I simply remember Inspector Jacques Clouseau as one of the funniest characters I have ever seen.  I love all the Pink PanthersSteve Martin, sorry, but the role is Sellers’s.  These films always make me laugh – and without fail – and within a few minutes because they are so tightly written, gag after  gag of comedy genius.

There really has been nothing to match it since.  The nearest have been American self-referential cultural parodies, such as  Porky’s,  Animal House, Police Academy, Police Squad, and Airplane.  All very silly, very, very funny, but not ground-breakingly genre-inventing original.  Pink Panther came from nowhere, it set the bar.  Edwards and Sellers were not doing ironic humour, developing a TV show sketch or referring to modern media culture (such as The Simpsons and Family Guy do).

[Picture of Sellers as Dr Strangelove]The legacy is obvious — not just the cartoon character in the Pink Panther show, or the Goon Show’s influence on Monty Python and so forth. But the character of Dr Strangelove too. We couldn’t have ‘Allo ‘Allo with their rubbish French accents without Clouseau. Harry Enfield and so many of today’s British comedians refer back to Goons, Sellers and Python as a matter of course.  But Sellers was kinda cool too, everyone wanted to be around that type of guy because it was going to be good fun.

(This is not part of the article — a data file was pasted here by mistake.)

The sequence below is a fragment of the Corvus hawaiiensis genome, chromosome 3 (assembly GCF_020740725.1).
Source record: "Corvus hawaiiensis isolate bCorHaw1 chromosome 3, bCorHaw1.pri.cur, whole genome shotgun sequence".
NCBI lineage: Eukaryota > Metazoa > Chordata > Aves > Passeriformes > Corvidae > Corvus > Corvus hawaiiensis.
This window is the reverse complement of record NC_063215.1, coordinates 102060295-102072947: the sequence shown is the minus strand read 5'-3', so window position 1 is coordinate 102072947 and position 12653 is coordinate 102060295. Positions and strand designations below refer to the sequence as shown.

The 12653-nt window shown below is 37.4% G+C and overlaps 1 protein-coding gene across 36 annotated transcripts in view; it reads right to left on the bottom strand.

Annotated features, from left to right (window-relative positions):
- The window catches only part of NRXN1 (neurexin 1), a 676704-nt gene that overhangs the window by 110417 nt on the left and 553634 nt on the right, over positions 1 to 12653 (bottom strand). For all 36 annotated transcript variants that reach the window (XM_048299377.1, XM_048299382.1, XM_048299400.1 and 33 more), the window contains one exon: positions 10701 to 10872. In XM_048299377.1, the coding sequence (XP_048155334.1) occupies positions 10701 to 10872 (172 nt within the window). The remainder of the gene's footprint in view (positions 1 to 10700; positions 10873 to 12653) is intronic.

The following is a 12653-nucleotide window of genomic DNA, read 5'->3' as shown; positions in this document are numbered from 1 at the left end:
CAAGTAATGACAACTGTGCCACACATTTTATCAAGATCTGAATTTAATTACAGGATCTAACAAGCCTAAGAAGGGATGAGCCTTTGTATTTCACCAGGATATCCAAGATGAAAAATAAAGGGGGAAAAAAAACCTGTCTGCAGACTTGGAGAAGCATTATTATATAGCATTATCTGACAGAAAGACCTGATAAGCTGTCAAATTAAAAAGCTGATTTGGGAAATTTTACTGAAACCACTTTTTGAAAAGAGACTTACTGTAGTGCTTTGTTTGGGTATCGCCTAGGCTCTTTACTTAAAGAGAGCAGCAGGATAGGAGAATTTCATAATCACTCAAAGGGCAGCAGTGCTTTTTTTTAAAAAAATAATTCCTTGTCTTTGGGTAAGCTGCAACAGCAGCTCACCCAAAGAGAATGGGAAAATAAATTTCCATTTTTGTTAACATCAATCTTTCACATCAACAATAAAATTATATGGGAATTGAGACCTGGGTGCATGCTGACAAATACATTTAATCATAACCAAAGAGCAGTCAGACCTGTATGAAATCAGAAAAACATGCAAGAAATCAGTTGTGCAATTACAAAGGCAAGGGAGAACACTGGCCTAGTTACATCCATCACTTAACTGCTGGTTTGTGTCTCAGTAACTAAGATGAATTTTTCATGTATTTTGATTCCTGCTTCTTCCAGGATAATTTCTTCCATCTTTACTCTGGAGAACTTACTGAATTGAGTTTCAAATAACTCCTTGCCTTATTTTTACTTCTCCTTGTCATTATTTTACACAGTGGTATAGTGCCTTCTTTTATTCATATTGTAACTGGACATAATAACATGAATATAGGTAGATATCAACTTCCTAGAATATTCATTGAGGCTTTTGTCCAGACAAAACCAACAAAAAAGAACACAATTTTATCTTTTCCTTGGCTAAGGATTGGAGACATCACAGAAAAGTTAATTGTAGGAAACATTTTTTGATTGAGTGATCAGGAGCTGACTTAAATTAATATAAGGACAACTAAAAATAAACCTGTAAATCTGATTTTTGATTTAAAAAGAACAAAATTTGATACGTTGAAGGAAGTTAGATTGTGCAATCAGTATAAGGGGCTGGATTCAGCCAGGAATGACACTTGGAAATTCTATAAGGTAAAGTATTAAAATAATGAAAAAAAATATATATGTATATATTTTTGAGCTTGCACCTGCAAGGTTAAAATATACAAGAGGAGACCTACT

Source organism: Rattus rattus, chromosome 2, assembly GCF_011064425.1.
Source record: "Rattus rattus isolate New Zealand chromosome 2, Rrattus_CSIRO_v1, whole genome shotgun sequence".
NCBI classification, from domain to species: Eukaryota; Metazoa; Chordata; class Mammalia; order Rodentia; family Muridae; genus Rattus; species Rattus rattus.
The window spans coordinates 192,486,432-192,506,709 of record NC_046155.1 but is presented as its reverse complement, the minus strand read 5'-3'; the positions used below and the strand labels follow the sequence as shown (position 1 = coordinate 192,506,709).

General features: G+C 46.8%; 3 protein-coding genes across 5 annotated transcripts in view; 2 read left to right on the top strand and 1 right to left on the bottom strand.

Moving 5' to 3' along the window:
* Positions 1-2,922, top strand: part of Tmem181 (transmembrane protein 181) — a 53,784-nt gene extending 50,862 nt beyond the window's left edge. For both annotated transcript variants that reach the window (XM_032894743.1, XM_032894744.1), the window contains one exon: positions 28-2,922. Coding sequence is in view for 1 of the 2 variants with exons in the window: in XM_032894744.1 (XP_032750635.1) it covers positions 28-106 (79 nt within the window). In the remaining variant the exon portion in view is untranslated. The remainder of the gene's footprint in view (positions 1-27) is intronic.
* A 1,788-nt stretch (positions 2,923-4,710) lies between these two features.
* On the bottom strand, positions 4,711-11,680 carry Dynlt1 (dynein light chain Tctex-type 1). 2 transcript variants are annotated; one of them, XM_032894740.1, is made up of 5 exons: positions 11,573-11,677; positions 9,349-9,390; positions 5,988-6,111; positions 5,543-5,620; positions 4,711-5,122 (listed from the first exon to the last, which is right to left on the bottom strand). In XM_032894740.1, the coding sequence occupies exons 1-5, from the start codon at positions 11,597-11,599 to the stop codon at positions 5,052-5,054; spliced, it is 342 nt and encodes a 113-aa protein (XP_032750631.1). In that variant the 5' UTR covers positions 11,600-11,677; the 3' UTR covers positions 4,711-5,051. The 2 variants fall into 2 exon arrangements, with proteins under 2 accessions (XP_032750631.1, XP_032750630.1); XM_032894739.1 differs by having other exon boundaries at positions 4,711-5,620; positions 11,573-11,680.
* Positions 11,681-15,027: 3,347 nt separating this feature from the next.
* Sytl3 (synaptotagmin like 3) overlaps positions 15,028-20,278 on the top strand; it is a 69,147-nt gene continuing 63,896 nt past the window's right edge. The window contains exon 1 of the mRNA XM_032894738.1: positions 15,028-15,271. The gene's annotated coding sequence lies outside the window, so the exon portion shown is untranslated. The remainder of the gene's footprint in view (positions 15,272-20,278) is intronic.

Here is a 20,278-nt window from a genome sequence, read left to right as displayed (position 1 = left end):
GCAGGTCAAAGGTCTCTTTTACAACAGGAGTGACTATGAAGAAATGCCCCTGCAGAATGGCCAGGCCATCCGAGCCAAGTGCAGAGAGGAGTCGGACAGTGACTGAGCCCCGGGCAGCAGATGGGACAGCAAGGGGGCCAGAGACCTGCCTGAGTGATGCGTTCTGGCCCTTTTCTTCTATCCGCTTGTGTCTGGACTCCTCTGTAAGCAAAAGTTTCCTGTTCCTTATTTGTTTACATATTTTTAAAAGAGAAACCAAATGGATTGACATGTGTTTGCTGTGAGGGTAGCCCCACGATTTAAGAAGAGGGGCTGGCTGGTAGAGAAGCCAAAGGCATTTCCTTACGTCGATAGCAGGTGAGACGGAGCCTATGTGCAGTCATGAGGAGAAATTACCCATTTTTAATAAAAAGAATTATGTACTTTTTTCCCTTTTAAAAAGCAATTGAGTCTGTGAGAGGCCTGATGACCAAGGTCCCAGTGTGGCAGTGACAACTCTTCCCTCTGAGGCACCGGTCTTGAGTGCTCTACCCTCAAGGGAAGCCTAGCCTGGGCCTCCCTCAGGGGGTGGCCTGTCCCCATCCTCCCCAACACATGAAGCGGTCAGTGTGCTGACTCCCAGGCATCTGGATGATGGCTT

Peter Sellers’s biggest feat was being able to pull off being a really funny comedian, yet being a proper grown up man (he managed never to come across as a fool or an idiot). He managed to be one of the cool crowd, a jet-setter, with his own ratpack, and yet he stayed himself.  He often said he was always in character as there was no Peter Sellers character, but he never changed into an American fake or flake.  For a man with no character, he had bags of something that everyone could agree was “Peter Sellers”.

I read not that long ago that he was brought up with a strict Roman Catholic education, and because his mother was Jewish, he was sensitive to religious topics especially anti-Semitic or bigoted comments.  He was not of any religion, but it is very clear that he had a strong moral compass.  He shared that with his close friend in the Goons, Harry Secombe – who later presented a long-running Christian Hymn programme on British TV.

But it is telling that with his health crises, he never turned to religion, but to alternative therapies.

“Being There” was simply wonderful acting, and a triumph in that it showed the preposterousness of our ways without hamming up the comedy. Textbook example of exactly how this ought to be done.

Ultimately, you can look back over Sellers’s work knowing that it is safe — you can watch with your family without fear. No political subtexts, no cultural references to date it, no swearing or off-colour stuff.  It’s not Carry-On, it’s not Benny Hill slapstick, it’s just real life with the fun squeezed to the fore. It shows up the preposterousness and pomposity of our world.

That’ll do me. It’s timeless; we never learn.